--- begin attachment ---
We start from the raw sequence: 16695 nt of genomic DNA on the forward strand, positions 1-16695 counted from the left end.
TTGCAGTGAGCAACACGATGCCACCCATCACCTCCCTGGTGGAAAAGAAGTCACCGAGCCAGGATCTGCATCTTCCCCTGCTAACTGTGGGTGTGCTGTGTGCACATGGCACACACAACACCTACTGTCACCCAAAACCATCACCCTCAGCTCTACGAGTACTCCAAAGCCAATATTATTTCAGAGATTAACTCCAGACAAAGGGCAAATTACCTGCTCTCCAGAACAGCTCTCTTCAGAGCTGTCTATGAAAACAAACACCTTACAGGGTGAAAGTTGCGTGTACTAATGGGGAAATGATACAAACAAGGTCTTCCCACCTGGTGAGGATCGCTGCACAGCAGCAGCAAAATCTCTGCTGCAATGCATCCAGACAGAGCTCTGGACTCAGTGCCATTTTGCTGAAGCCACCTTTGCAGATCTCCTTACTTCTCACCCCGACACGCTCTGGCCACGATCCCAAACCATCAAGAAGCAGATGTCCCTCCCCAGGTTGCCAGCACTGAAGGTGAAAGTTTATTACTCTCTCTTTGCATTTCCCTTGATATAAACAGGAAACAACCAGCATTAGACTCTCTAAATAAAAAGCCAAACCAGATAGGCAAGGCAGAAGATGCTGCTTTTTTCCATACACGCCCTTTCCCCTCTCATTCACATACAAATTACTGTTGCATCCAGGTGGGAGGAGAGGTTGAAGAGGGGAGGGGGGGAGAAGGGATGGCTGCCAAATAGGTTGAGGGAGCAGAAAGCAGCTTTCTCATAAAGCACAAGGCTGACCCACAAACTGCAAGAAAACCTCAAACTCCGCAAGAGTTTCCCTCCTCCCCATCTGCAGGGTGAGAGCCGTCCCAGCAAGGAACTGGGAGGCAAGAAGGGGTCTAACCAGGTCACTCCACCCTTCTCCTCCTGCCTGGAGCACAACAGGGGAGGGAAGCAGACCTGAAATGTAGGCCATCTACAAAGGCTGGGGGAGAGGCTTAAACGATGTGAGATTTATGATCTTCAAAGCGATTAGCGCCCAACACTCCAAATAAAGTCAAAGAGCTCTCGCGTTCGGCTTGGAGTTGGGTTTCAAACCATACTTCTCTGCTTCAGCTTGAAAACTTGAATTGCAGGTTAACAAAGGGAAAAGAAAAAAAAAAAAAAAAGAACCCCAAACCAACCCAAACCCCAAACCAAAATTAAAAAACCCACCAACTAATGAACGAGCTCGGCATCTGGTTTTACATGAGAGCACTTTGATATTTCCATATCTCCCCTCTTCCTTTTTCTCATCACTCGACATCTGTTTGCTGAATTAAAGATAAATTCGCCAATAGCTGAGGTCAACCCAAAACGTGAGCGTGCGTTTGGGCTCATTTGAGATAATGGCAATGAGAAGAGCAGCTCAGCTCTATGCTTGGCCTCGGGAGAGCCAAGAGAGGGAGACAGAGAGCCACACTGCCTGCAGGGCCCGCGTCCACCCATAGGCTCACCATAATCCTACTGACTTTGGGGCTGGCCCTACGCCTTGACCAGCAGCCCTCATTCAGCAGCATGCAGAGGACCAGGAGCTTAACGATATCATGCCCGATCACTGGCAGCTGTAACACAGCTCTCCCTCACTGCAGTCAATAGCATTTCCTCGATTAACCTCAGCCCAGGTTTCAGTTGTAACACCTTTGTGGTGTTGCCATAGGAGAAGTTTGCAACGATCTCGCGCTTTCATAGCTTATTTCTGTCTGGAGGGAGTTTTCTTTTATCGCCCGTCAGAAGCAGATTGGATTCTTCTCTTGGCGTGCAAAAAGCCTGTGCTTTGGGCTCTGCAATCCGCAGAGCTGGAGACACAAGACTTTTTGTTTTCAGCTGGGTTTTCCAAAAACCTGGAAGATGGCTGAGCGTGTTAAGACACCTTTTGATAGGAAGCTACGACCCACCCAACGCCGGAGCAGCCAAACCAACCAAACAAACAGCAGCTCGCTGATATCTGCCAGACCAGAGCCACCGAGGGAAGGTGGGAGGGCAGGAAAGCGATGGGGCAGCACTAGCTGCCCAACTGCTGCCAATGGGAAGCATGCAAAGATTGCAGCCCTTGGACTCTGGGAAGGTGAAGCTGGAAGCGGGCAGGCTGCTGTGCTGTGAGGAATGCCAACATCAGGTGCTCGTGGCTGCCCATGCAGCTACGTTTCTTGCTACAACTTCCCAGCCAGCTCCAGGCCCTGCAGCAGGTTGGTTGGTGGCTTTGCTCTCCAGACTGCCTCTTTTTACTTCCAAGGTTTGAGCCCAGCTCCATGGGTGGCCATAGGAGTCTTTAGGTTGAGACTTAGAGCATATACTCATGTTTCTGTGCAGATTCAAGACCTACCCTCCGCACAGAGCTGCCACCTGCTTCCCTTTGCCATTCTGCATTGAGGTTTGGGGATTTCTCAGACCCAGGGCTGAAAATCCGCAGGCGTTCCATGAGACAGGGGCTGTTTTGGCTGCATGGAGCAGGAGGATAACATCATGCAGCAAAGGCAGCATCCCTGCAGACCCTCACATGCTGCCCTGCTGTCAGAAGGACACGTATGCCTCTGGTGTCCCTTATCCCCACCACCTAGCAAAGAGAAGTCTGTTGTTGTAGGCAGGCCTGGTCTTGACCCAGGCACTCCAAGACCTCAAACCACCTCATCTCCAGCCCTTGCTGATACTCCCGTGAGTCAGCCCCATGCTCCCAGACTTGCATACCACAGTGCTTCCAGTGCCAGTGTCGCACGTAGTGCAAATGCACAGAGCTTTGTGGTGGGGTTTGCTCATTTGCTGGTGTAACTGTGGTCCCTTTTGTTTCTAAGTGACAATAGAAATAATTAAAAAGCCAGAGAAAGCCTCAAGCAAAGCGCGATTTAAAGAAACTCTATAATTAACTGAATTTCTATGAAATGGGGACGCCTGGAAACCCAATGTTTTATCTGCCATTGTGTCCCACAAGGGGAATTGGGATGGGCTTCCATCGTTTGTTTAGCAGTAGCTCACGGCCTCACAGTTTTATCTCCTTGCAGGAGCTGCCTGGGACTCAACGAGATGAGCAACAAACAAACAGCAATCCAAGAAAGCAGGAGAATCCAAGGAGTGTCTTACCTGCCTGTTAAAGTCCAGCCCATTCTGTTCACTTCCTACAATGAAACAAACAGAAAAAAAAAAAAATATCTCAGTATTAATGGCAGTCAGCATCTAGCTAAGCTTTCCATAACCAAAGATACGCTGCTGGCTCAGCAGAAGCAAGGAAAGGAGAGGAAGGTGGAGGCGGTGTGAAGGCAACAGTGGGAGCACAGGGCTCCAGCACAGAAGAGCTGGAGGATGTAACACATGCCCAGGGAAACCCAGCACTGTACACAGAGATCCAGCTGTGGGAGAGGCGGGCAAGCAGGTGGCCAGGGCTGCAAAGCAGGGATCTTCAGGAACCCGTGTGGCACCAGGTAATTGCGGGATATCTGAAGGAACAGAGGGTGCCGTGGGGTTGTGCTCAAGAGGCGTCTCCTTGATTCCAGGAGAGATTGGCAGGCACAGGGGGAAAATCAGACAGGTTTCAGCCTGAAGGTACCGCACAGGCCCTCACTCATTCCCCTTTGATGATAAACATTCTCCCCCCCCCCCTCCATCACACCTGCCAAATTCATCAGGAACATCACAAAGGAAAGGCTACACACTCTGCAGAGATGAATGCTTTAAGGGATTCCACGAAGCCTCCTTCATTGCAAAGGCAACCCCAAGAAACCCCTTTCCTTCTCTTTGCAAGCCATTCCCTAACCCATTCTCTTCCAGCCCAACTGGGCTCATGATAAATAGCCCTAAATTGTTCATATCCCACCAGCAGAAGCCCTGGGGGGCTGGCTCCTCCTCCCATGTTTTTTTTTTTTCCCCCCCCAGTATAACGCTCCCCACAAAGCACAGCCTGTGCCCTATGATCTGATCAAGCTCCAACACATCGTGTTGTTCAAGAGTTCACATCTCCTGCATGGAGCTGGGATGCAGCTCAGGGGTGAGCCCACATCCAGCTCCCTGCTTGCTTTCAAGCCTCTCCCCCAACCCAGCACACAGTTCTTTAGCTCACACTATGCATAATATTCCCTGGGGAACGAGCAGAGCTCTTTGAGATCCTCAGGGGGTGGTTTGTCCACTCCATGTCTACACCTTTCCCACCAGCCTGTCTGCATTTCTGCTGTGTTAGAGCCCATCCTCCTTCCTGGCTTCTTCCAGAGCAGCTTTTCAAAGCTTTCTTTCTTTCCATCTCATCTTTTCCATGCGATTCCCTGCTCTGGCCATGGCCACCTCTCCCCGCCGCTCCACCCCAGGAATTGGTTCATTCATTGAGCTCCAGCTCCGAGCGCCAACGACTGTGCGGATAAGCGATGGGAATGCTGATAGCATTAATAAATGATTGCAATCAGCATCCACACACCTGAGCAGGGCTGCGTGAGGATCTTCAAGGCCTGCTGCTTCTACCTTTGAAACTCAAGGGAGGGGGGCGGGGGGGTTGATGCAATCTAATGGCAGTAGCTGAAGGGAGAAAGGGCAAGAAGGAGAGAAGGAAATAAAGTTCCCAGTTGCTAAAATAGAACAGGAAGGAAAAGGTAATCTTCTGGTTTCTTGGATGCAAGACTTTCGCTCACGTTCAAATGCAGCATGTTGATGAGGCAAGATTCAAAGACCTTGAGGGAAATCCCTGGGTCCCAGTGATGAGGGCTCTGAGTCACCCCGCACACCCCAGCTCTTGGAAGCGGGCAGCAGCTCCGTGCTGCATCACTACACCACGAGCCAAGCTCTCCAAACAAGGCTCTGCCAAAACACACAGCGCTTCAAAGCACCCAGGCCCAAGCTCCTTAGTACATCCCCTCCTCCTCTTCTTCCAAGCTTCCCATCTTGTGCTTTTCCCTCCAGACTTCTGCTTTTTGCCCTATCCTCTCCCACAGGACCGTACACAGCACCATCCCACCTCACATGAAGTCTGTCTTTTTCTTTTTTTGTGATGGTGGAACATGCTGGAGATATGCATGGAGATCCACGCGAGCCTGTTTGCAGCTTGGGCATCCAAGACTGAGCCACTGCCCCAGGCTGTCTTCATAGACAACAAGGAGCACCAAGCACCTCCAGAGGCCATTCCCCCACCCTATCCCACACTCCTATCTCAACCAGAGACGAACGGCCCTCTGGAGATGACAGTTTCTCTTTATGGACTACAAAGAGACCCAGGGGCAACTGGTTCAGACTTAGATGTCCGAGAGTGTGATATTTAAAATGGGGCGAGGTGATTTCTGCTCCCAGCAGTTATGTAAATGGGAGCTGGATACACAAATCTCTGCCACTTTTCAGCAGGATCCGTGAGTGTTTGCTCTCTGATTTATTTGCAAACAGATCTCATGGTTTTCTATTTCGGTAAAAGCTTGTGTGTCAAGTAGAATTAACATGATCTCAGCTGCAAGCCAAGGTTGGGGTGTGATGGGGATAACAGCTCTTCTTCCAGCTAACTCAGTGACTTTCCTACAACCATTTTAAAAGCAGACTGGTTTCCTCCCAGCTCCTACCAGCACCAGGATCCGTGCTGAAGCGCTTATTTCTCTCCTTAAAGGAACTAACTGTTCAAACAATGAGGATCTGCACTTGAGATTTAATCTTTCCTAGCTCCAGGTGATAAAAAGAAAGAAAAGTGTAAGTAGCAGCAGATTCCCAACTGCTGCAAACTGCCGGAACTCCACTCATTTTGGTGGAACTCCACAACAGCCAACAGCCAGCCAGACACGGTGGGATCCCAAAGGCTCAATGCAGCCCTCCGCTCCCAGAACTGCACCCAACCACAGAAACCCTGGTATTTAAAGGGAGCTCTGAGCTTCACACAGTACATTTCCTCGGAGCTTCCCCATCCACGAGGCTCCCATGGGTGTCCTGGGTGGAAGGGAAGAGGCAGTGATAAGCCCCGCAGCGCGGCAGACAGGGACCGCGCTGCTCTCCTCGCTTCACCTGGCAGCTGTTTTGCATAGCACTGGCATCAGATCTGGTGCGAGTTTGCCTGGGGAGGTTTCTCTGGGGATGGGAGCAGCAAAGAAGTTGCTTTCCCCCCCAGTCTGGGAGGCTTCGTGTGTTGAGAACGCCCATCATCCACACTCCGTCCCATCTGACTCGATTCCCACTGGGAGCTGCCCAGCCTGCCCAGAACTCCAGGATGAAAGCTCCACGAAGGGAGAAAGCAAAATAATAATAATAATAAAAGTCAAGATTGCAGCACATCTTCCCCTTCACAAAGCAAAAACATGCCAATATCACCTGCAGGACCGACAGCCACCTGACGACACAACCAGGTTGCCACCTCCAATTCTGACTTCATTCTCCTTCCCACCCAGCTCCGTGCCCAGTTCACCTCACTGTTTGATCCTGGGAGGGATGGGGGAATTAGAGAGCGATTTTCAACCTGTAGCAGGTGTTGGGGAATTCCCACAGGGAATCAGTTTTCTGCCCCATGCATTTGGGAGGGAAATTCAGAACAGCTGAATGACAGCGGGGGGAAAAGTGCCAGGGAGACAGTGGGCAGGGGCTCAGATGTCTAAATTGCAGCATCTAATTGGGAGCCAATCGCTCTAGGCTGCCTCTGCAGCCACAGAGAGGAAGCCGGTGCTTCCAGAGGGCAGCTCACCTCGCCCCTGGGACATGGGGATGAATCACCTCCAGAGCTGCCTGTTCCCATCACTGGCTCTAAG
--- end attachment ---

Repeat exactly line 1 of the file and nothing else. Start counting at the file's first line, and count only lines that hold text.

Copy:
We start from the raw sequence: 16695 nt of genomic DNA on the forward strand, positions 1-16695 counted from the left end.